Welcome to 2020, the year that many folks are calling the ‘Year of AVOD’, when ad-supported video on demand streaming services become the next new big thing.
I am a big fan of video streaming services. Who isn’t if you like quality TV shows and movies, and like to watch them when and where you want? I am also a big fan of advertising-supported video. Enabling better video advertising is how I earn my living. However, I don’t think 2020 will be the ‘Year of AVOD’.
There is a big difference between wanting something a lot and having that something actually happen, particularly when massive consumer behavior change is required before it can occur.
I’m not so bullish on AVOD growth this year. I am a big believer that they will be very big five and 10 years from now, but 2020 and the couple of years after are going to be really, really tough for ad-supported streaming services to get real traction — subscription and, most importantly, usage — from viewers in the US.
Here are three of my big reasons why:
Massive, subsidised competition from ad-free video streaming services. Netflix, Hulu, Amazon Prime, Disney+ and Apple TV Plus are already in the market with ad-free video streaming services. They are all losing money (Amazon might be an exception since it creates value not through subscriber fees but in the volume and velocity of ecommerce transactions it drives).
These folks are in a battle to the death with each other, and will soon be joined by AT&T’s HBO Max. All are prepared to massively discount their services to win and hold subs. Free or “practically free” will become the new fee, even for fee-based video streaming.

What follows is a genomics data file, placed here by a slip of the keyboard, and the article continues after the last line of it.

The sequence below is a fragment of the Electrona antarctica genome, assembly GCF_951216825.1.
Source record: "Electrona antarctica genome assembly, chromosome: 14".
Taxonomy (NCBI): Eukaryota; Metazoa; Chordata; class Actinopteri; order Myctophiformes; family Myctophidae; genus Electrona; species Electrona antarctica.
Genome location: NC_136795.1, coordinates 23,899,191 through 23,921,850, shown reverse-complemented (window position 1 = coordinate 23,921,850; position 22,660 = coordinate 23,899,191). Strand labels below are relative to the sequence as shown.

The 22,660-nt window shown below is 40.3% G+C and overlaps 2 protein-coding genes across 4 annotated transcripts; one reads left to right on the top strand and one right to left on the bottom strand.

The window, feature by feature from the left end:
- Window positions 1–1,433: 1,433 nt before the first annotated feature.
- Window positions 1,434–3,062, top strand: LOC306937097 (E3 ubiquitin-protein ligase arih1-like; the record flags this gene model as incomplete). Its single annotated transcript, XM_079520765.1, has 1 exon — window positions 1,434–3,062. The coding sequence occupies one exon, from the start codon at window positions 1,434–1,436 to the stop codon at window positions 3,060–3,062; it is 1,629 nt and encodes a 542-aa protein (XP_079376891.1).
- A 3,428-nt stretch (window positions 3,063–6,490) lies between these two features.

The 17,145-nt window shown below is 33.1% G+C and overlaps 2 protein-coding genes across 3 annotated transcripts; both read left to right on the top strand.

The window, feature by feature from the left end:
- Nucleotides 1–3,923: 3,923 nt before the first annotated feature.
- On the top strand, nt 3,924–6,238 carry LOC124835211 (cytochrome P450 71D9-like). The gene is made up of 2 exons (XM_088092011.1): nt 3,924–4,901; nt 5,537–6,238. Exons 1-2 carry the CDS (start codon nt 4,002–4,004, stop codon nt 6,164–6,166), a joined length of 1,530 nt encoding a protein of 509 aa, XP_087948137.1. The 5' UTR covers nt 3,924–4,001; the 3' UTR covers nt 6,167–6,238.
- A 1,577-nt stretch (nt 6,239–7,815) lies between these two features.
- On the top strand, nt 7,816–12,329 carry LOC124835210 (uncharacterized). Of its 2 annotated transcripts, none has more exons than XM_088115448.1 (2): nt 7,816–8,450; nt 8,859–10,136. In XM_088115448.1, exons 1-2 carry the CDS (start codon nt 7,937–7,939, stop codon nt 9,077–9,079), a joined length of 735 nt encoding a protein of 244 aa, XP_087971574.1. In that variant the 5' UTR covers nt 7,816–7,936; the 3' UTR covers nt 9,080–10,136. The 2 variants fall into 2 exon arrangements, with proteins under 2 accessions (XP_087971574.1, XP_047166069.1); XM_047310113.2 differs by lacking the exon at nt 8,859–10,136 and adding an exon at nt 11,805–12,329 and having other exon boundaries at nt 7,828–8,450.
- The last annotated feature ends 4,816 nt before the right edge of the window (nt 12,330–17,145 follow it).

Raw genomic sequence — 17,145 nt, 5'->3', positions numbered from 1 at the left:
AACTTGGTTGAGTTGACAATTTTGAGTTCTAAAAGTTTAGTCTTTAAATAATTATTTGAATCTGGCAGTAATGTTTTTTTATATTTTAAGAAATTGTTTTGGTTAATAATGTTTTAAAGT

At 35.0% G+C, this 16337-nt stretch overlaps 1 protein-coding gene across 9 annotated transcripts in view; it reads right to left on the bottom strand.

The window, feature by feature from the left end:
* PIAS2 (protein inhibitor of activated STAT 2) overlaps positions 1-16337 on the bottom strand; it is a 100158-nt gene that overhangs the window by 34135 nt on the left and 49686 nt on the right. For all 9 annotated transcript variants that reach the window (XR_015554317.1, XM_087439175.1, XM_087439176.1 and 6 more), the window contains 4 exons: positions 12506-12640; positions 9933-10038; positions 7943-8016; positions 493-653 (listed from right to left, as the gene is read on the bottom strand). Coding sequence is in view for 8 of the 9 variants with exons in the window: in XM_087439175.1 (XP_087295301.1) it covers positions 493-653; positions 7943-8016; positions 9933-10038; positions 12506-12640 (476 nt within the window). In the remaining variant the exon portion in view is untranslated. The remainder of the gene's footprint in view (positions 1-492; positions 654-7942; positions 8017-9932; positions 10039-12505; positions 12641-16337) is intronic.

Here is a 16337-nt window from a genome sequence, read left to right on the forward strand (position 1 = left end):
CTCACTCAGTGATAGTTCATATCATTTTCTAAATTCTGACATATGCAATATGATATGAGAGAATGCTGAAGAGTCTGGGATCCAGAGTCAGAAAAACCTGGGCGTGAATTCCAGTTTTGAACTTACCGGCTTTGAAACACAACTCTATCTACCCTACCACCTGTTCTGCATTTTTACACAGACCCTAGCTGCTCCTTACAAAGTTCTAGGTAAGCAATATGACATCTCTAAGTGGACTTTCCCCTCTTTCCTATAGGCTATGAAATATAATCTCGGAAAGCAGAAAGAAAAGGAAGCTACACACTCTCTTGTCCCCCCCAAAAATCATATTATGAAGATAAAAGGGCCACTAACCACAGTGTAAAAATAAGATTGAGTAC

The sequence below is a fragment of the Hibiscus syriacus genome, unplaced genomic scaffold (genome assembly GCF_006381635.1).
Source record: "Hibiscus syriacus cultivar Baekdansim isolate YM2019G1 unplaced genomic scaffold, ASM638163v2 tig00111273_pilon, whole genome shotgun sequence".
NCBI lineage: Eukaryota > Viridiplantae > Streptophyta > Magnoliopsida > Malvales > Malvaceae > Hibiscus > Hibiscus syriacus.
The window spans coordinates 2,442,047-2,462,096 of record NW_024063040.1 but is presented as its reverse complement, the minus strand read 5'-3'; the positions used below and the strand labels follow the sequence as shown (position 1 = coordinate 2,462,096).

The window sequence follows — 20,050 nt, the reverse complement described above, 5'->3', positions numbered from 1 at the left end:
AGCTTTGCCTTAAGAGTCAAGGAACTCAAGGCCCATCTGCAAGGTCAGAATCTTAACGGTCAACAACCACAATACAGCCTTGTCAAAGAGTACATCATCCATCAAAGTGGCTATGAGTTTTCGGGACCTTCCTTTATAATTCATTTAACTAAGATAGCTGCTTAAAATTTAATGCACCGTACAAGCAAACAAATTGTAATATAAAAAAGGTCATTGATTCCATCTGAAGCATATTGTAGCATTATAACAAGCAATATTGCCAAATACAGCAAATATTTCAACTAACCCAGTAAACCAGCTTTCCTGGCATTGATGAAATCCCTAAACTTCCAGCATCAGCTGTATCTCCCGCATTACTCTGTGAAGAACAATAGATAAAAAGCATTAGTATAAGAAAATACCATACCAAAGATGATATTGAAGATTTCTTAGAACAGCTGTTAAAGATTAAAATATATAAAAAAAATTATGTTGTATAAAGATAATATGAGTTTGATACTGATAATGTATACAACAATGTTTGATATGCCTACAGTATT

Free and ad-supported can’t compete with practically free and ad-free. As long as the ‘paid’ services discount their offerings — certainly until 2024 — ad-supported will have an extraordinarily hard time capturing viewership. It will all be about churn, as services fight with each other using short-term offers and discounts.
This will be ugly for anyone with a less desirable product (with interruptive ads rather than not) and a need for usage to make the model work. Advertisers pay for audiences and viewership by volume. If you sign up and don’t watch, they don’t make any money.
Hulu is already there. To the extent that ad-supported streaming video will be adopted, it already is, Hulu is a leader. Winning here requires not just beating the ad-free folks, but also taking viewership from Hulu. That requires a behaviour change from consumers — which is hard and expensive.
The biggest implication is that I don’t expect there to be much growth in over-the-top streaming video ad load in 2020. Pressure from ad-free services will keep subscriptions and viewership artificially suppressed.
Will I be right? We’ll see. What do you think?
Dave Morgan, a lawyer by training, is the CEO and founder of Simulmedia. He previously founded and ran both TACODA, Inc, an online advertising company that pioneered behavioural online marketing and was acquired by AOL in 2007 for $275 million, and Real Media, Inc, one of the world’s first ad serving and online ad network companies and a predecessor to 24/7 Real Media (TFSM), which was later sold to WPP for $649 million. Follow him on Twitter @davemorgannyc
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